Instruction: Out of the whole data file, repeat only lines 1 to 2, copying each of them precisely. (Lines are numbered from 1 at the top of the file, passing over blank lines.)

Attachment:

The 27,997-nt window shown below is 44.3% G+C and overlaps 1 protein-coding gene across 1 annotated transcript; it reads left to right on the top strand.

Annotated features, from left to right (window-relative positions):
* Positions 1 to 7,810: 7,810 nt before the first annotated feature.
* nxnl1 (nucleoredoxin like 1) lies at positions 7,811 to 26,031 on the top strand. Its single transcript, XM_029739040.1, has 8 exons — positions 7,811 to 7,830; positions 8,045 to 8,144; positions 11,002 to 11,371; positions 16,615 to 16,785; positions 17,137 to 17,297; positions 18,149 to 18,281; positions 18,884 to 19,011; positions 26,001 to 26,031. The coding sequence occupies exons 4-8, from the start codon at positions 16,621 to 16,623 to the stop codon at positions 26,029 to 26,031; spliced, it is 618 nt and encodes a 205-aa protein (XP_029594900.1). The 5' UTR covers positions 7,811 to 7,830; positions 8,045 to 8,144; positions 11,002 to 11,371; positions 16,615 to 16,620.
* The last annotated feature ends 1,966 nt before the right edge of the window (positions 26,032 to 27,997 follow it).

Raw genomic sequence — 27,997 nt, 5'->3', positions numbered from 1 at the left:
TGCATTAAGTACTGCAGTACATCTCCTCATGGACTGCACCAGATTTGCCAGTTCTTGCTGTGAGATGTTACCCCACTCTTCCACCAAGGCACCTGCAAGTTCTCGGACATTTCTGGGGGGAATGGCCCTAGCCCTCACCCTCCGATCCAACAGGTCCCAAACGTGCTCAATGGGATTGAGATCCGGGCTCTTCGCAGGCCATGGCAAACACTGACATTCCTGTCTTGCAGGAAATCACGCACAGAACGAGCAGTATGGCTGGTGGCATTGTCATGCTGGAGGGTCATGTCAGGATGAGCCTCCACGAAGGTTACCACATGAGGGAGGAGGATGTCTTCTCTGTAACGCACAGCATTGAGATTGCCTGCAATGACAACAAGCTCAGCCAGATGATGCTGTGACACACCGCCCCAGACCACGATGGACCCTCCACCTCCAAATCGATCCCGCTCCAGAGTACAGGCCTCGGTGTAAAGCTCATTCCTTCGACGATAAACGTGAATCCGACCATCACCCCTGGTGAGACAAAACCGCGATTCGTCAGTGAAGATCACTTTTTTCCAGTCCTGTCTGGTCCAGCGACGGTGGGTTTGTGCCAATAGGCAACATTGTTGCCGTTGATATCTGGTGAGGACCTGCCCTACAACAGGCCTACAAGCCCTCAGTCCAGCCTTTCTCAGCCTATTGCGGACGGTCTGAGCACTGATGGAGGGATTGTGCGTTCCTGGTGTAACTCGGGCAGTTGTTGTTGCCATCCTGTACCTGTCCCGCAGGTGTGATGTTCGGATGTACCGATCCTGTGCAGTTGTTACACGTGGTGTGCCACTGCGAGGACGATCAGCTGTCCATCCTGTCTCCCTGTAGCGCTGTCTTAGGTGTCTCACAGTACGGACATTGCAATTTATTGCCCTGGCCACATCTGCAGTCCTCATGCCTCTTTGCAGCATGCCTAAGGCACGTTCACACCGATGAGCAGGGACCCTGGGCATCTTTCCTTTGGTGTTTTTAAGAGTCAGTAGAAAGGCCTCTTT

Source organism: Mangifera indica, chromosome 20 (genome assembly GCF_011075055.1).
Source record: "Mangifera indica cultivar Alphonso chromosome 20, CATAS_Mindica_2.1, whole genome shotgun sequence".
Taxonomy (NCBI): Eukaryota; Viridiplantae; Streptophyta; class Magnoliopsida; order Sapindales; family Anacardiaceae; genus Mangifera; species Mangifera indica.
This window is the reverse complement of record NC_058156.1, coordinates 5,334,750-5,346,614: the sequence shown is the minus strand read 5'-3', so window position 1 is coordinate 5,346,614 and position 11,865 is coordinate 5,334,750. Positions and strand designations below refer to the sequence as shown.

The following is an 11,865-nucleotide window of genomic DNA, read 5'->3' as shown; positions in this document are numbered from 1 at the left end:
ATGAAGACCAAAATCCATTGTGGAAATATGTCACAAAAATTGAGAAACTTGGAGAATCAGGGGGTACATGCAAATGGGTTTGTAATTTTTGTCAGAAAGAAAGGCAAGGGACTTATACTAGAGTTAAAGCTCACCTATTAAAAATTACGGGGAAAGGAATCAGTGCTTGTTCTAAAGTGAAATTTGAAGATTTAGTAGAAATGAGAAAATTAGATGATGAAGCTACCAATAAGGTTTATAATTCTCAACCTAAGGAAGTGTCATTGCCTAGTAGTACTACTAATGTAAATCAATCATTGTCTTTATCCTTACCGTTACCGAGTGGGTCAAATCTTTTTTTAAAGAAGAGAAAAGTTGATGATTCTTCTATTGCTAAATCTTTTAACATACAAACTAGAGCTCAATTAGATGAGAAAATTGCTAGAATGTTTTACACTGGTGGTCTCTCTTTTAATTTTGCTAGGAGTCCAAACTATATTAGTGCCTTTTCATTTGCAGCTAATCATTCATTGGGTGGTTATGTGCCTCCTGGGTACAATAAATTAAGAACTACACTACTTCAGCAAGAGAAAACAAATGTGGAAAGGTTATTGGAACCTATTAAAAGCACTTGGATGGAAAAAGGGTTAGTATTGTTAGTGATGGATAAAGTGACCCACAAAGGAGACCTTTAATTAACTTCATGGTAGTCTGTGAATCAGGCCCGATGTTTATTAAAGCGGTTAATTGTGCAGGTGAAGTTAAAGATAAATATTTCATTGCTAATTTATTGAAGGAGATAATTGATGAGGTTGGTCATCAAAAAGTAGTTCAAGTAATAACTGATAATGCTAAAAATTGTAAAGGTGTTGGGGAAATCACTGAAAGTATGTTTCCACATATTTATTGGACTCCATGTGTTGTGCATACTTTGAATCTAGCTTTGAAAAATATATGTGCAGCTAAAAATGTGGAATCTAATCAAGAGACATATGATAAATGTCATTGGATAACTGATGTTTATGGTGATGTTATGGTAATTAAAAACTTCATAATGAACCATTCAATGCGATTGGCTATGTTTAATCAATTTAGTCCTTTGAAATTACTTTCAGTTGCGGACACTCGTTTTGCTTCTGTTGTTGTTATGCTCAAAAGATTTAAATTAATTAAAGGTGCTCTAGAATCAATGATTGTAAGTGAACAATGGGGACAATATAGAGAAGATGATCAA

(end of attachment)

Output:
The 27,997-nt window shown below is 44.3% G+C and overlaps 1 protein-coding gene across 1 annotated transcript; it reads left to right on the top strand.

Annotated features, from left to right (window-relative positions):